First things first: A musical? About Tootsie? It has no business working as well as it does.
I mean, really. Who could have predicted this? A show-to-stage extravaganza, based on the beloved, Oscar-nominated 1982 comedy about a desperate, out-of-work actor who disguises himself as a woman because he thinks it’ll be easier to get parts that way (HA), and winds up falling in love with a co-star and learning a few things along the way is one of those tales you’d be forgiven for thinking is best left in the past.
Happily, this thoroughly modern update is a genuine thrill, mostly thanks to Robert Horn’s smart book, which excises a lot of the more cringe-y aspects on the original comedy, and instead invites audiences to laugh at Michael Dorsey. The show begins with Michael interrupting the opening number to complain about his character’s motivation, for goodness sake! Packed with jokes, the show is completely ridiculous, but it totally works.
This is a musical that isn’t afraid to basically say “Get a load of this dumbass!” And you LIKE him. It is shocking. At intermission, I remarked to a friend I couldn’t believe how deftly the whole team, led by director Scott Ellis, were handling all the potential problematic pratfalls.
Central to all of this, of course, is Crazy Ex-Girlfriend and Frozen alum Santino Fontana as Michael, who is absolutely crushing this juicy part and may just walk away with a Tony. He perfectly nails both the Dumb Male Ego aspect of the character that would allow someone to contemplate such a silly plan as well, as the vulnerability and growth that make you root for him. When he first appears as alter ego Dorothy and lets loose with his audition ballad “I Won’t Let You Down,” it’s a stunning transformation.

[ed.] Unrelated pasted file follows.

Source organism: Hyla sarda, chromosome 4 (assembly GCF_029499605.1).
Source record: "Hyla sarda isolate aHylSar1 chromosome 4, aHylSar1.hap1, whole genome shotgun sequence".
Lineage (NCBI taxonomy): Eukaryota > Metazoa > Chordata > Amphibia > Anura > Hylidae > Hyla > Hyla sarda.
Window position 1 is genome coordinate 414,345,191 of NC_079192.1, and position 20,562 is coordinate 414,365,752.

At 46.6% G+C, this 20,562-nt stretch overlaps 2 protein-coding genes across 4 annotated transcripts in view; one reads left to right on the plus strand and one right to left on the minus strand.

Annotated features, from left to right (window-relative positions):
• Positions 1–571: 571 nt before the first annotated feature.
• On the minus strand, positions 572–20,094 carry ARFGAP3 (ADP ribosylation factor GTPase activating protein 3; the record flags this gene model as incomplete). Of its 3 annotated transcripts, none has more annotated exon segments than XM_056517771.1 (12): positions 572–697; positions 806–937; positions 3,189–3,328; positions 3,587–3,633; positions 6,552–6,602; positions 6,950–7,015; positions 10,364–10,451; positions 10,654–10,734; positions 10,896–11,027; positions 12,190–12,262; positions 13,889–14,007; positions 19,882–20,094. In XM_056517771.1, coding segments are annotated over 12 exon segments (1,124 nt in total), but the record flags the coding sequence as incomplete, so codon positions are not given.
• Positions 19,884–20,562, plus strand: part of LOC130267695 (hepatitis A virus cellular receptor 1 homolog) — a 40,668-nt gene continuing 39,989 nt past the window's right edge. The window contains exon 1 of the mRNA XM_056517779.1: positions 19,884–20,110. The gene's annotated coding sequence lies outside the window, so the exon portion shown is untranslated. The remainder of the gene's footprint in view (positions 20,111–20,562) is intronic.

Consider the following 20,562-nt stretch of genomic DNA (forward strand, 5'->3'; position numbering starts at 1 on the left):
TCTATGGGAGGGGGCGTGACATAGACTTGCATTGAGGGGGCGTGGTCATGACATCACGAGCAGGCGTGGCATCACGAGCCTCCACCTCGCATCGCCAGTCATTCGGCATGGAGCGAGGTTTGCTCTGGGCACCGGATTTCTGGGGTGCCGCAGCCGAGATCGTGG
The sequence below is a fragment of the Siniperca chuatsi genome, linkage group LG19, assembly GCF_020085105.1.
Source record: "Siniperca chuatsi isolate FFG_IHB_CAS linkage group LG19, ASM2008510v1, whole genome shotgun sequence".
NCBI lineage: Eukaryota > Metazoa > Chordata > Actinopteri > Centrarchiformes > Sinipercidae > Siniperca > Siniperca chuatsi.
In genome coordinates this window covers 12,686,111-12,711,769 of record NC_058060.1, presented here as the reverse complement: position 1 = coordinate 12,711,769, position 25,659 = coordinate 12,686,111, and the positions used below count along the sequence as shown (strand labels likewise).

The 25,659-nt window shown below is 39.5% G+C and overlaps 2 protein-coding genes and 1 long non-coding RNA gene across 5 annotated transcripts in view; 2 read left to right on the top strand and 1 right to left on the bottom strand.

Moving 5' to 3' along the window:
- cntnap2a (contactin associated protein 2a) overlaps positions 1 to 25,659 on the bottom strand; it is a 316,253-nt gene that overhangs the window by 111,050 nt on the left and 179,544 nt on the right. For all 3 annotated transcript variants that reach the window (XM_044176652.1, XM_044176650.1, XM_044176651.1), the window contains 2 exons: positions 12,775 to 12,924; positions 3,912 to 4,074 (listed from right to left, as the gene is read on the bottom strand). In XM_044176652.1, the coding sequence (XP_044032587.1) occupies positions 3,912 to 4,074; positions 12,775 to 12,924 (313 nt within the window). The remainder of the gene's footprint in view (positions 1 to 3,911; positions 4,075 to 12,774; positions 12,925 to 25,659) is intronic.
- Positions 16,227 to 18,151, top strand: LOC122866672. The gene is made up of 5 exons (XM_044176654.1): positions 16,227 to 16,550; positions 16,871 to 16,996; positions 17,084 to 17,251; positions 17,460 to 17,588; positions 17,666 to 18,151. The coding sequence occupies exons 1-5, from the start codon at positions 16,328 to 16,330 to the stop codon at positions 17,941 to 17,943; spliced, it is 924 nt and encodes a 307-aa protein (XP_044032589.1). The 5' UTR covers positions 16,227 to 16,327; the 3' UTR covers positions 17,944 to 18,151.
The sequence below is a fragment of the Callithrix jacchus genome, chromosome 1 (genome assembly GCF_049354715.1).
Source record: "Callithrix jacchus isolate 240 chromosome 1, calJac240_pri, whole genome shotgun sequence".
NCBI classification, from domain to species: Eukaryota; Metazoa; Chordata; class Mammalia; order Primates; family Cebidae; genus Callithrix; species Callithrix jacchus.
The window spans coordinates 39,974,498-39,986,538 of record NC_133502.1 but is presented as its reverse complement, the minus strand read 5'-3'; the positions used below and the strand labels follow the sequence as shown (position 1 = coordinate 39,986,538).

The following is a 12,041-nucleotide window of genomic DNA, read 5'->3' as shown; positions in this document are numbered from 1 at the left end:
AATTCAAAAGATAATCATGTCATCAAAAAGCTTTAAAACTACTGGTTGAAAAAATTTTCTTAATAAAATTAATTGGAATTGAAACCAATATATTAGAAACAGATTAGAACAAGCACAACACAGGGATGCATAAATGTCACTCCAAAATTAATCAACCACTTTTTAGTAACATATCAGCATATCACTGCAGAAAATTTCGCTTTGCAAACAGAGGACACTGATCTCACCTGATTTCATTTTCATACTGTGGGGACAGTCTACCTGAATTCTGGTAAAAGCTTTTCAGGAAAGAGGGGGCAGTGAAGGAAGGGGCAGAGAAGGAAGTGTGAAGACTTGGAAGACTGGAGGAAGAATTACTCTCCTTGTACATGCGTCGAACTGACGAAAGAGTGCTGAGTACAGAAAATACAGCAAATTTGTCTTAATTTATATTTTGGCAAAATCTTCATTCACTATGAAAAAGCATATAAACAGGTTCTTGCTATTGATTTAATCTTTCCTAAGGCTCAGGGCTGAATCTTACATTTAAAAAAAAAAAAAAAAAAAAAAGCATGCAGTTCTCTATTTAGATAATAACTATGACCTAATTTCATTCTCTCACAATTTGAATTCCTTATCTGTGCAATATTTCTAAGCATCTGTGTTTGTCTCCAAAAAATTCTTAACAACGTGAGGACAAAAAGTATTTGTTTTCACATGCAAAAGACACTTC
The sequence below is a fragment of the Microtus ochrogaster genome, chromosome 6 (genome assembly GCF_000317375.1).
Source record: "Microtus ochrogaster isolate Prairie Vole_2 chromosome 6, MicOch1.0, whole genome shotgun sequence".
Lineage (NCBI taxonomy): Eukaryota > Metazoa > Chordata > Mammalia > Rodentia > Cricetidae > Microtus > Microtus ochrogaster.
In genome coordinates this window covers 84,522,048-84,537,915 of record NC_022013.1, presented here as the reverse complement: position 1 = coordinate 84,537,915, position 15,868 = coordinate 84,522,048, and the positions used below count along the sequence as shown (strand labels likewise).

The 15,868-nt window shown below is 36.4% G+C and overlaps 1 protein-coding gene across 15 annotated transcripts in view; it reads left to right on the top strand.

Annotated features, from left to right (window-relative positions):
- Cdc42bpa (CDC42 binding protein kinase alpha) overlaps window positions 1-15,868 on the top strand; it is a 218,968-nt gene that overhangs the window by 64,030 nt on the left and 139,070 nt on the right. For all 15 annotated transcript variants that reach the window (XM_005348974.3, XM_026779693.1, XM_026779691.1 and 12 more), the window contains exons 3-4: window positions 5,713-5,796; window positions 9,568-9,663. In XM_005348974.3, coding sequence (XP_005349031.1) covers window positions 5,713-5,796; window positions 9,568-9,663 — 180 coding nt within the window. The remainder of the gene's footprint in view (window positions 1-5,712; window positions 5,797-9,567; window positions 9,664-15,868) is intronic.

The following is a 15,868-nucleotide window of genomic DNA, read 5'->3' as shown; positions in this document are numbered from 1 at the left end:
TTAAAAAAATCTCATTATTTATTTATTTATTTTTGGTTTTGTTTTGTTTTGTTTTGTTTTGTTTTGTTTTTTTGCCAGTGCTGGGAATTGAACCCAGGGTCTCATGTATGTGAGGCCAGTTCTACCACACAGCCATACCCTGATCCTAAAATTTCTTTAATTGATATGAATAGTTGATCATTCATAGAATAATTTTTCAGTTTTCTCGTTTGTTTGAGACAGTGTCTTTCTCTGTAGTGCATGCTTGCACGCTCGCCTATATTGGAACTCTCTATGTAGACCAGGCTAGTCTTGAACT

Packed with jokes, the show’s ridiculous, but totally works
This time around, Michael-as-Dorothy gets cast in stage musical Juliet’s Curse, a goofy continuation of Romeo and Juliet instead of the soap opera from the film. The theater send-ups come fast and furious (a bit about Broadway dance moves had me near tears), and the purposefully stupid show-within-a-show provides a great avenue for many gags, as well as an amusing subplot that finds a dumbo reality show star (an excellent John Behlmann) with a penchant for baring his abs nursing a crush on Dorothy.
Helping things along immensely is a pretty perfect Sarah Stiles as Michael’s sweetly neurotic ex-girlfriend Sandy. Her big number — a rapid-fire rundown of everything she’s currently anxious about — is a standout that got cheers every time it was reprised. But it’s not just Stiles: The whole cast gets their moment to shine, from Lilli Cooper’s co-star-turned-love-interest Julie Nichols and her understated remarks about Being A Woman Today to Dorothy’s bemused, seen-it-all slacker roommate, Jeff (Andy Grotelueschen), who has always got the perfect quip at the ready.
If there are weak spots, I would say that while the songs, by Tony winner David Yazbek (The Band’s Visit), are fine, none, save for the aforementioned Stiles number, are memorable. The music is serviceable and the lyrics quippy, but you won’t be humming tunes on your way out of the theater.
And while the show does a good job not letting Michael and his hurtful scheme off the hook, the final 10 minutes don’t land quite as well as what came before it. It’s a difficult needle to thread when someone behaves horribly but audiences still want a happily ever after (see: Dear Evan Hansen) and the show would have benefited from digging a little deeper in the closing moments.
But that’s a relatively minor quibble for a show that kept me laughing for two hours straight. It’s an absurd, goofy takedown of Dumb Men. Real life has more than enough of them, but I found this one I didn’t mind having around.